Monday, March 13, 2017

Computer Science Learning: Closing the Gap Black Students

Computer science (CS) education is critical in preparing students for the future. CS education not only gives students the skills they need across career fields, but it also fosters critical thinking, creativity, and innovation. This summary highlights the state of CS education during 2015–16 for Black students* in 7th–12th grade, a group less likely to take the AP Computer Science Exam and with a lower pass rate on it compared to other racial groups.


Many Black students are interested in CS, but lack opportunities to learn CS at their schools and use computers less at home. Nonetheless, Black students have higher confidence that they can learn CS and are more likely to see people like them “doing CS” in the media compared to White and Hispanic students. Our study found that many Black students:

Learning CS
  • Have lower access to CS classes at school. Black students are less likely to have CS classes at their schools compared to White and Hispanic students (47% vs. 58% of White and 59% of Hispanic students). Across racial/ethnic groups, 80% of students who learned CS did so in a class at school, which demonstrates that CS classes have the greatest potential to benefit all groups equally.
  • Learn CS outside the classroom at higher rates. 38% who learned CS did so in a group or program outside of school (vs. 17% of White and 21% of Hispanic students).
    Access and Exposure to CS and Technology
    Have lower computer usage, but high mobile usage. While only 58% of Black students use a computer at home at least most days (vs. 68% of White and 50% of Hispanic students), over 81% of Black students use a cellphone or tablet daily (vs. 74% of White and 72% of Hispanic students).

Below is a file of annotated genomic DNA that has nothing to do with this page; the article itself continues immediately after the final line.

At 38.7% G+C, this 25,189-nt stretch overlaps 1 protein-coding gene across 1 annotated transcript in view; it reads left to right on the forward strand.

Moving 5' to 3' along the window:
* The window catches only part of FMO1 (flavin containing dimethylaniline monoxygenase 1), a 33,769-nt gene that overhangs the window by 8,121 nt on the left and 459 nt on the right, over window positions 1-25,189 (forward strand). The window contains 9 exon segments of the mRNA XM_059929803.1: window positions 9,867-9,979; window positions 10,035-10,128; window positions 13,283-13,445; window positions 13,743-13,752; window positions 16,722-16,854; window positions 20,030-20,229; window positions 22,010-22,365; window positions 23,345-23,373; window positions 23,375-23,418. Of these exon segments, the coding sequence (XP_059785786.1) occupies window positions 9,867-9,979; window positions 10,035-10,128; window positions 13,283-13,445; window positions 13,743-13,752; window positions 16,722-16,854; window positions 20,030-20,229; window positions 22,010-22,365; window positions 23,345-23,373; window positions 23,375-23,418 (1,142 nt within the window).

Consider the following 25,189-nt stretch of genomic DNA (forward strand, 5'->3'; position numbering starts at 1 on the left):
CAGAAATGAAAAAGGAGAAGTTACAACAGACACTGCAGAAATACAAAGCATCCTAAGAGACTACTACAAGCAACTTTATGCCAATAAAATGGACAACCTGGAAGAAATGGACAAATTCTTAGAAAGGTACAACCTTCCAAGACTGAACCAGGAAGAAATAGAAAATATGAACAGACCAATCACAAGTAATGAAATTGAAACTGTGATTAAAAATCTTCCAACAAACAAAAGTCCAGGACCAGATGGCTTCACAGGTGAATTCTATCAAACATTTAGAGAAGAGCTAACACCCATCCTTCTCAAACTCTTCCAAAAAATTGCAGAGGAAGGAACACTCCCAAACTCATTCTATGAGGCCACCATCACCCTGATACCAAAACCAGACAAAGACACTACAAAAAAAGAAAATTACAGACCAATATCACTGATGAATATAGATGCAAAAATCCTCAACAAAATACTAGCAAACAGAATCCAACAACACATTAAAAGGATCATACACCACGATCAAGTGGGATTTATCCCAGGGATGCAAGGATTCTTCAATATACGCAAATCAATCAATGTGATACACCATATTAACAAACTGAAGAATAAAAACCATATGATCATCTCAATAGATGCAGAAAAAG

Have some CS role models in the media. Black students are more likely to say they often see people “doing CS” in TV shows and movies, and of those who do, 26% say they see someone like themselves (vs. 16% of White and 13% of Hispanic students). 

    Interest and Confidence in CS
  • Show high interest in CS. About 88% of Black students say they are interested in learning CS in the future (vs. 80% of White and 84% of Hispanic students), and 88% say they are likely to have a job requiring CS (vs. 84% of White and 87% of Hispanic students).
  • Report higher confidence to learn CS. 68% of Black students say they are “very confident” they could learn CS (vs. 56% of White and 51% of Hispanic students).
  • Have parents who are enthusiastic about CS. 92% of Black parents whose children haven’t learned CS want their children to learn it (vs. 84% of White and 92% of Hispanic students).
    Broaden exposure. Increase computer and CS class access for Black students.
    Go mobile. Offer mobile-friendly learning opportunities that put CS education in the hands of
    Black students.
    Leverage interest. Advocate for schools to provide CS coursework that taps into Black
    students’ and their parents’ high interest in CS.

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